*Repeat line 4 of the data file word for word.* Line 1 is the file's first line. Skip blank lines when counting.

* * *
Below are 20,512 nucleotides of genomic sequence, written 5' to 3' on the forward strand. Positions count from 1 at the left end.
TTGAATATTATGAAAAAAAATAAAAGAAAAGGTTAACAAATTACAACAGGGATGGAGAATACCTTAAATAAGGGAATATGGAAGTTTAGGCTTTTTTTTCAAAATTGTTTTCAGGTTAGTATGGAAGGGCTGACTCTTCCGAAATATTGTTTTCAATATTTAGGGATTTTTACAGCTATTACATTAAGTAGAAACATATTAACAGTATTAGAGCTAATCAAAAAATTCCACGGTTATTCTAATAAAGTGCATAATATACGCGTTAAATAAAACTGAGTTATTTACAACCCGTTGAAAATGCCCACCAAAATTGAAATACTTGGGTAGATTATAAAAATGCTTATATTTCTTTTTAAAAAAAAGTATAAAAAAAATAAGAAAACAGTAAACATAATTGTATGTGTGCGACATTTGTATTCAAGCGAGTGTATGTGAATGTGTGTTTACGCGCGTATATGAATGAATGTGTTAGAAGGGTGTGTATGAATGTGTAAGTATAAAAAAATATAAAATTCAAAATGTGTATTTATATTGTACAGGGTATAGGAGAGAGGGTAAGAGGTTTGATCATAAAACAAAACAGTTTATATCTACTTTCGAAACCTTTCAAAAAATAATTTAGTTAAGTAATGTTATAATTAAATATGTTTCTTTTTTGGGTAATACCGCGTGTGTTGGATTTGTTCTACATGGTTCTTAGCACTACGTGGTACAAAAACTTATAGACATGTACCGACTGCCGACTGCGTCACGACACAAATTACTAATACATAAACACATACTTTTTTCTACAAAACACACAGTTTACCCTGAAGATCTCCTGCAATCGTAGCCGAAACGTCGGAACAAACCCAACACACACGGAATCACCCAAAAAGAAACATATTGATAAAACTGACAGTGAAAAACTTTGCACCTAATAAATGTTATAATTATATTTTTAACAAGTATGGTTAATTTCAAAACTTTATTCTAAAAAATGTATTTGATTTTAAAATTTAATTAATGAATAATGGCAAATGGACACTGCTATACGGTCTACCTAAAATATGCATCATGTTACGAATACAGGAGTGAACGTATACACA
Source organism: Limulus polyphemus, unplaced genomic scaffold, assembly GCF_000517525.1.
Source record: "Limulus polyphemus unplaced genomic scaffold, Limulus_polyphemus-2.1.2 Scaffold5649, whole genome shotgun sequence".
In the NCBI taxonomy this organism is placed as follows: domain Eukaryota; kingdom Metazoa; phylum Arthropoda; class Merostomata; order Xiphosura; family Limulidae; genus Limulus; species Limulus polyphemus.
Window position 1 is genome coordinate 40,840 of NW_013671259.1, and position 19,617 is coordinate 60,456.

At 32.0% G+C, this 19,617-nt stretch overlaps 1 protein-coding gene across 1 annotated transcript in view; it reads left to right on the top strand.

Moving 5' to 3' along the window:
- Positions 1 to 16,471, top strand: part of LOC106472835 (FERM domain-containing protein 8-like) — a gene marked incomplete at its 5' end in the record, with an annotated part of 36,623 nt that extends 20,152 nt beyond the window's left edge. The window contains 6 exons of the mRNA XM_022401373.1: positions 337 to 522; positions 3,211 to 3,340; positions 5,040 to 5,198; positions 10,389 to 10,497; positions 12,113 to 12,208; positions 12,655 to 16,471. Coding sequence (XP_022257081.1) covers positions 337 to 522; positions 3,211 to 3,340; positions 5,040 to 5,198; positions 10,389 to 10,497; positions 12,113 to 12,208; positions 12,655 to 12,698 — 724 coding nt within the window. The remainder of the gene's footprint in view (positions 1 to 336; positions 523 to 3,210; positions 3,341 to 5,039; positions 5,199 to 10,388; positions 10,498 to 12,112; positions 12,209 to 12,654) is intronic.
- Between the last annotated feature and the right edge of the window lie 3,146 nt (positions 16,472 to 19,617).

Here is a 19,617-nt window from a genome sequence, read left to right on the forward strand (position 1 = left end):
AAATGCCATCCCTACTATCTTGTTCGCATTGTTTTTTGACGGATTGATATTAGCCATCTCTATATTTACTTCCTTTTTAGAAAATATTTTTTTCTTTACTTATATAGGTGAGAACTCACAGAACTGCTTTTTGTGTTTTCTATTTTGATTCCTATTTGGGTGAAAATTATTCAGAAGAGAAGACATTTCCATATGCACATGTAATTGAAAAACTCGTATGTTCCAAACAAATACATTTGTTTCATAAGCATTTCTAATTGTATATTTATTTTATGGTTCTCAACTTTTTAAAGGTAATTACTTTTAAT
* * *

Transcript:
Source record: "Limulus polyphemus unplaced genomic scaffold, Limulus_polyphemus-2.1.2 Scaffold5649, whole genome shotgun sequence".